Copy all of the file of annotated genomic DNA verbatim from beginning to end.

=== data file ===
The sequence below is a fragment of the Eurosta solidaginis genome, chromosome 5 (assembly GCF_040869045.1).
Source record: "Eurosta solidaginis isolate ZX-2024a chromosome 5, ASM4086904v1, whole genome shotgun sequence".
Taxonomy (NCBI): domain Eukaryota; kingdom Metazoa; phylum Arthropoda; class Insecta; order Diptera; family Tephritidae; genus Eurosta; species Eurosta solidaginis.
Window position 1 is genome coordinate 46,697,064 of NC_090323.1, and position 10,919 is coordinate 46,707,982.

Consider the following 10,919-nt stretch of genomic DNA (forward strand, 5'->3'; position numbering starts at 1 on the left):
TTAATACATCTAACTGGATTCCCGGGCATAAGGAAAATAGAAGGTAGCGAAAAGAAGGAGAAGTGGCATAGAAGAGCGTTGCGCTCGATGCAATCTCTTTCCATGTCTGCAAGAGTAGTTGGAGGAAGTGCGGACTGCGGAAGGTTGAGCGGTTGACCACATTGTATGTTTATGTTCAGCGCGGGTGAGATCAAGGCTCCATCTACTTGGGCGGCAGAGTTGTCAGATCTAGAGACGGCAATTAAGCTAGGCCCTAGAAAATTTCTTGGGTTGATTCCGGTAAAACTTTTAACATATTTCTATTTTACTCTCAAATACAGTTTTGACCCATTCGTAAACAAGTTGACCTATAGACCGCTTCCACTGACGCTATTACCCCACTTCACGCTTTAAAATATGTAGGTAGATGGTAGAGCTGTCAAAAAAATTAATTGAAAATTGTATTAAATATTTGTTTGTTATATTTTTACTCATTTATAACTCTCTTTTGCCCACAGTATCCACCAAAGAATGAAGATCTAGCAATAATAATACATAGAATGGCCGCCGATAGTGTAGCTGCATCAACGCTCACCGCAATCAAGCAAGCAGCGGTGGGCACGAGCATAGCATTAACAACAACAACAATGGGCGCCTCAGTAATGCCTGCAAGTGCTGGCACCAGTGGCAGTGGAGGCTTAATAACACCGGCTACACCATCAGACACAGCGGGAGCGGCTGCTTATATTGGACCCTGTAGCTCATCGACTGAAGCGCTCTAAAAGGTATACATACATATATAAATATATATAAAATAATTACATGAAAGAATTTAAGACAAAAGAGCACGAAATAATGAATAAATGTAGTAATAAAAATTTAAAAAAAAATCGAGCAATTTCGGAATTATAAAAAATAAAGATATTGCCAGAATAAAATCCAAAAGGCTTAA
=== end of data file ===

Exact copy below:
The sequence below is a fragment of the Eurosta solidaginis genome, chromosome 5 (assembly GCF_040869045.1).
Source record: "Eurosta solidaginis isolate ZX-2024a chromosome 5, ASM4086904v1, whole genome shotgun sequence".
Taxonomy (NCBI): domain Eukaryota; kingdom Metazoa; phylum Arthropoda; class Insecta; order Diptera; family Tephritidae; genus Eurosta; species Eurosta solidaginis.
Window position 1 is genome coordinate 46,697,064 of NC_090323.1, and position 10,919 is coordinate 46,707,982.

Consider the following 10,919-nt stretch of genomic DNA (forward strand, 5'->3'; position numbering starts at 1 on the left):
TTAATACATCTAACTGGATTCCCGGGCATAAGGAAAATAGAAGGTAGCGAAAAGAAGGAGAAGTGGCATAGAAGAGCGTTGCGCTCGATGCAATCTCTTTCCATGTCTGCAAGAGTAGTTGGAGGAAGTGCGGACTGCGGAAGGTTGAGCGGTTGACCACATTGTATGTTTATGTTCAGCGCGGGTGAGATCAAGGCTCCATCTACTTGGGCGGCAGAGTTGTCAGATCTAGAGACGGCAATTAAGCTAGGCCCTAGAAAATTTCTTGGGTTGATTCCGGTAAAACTTTTAACATATTTCTATTTTACTCTCAAATACAGTTTTGACCCATTCGTAAACAAGTTGACCTATAGACCGCTTCCACTGACGCTATTACCCCACTTCACGCTTTAAAATATGTAGGTAGATGGTAGAGCTGTCAAAAAAATTAATTGAAAATTGTATTAAATATTTGTTTGTTATATTTTTACTCATTTATAACTCTCTTTTGCCCACAGTATCCACCAAAGAATGAAGATCTAGCAATAATAATACATAGAATGGCCGCCGATAGTGTAGCTGCATCAACGCTCACCGCAATCAAGCAAGCAGCGGTGGGCACGAGCATAGCATTAACAACAACAACAATGGGCGCCTCAGTAATGCCTGCAAGTGCTGGCACCAGTGGCAGTGGAGGCTTAATAACACCGGCTACACCATCAGACACAGCGGGAGCGGCTGCTTATATTGGACCCTGTAGCTCATCGACTGAAGCGCTCTAAAAGGTATACATACATATATAAATATATATAAAATAATTACATGAAAGAATTTAAGACAAAAGAGCACGAAATAATGAATAAATGTAGTAATAAAAATTTAAAAAAAAATCGAGCAATTTCGGAATTATAAAAAATAAAGATATTGCCAGAATAAAATCCAAAAGGCTTAA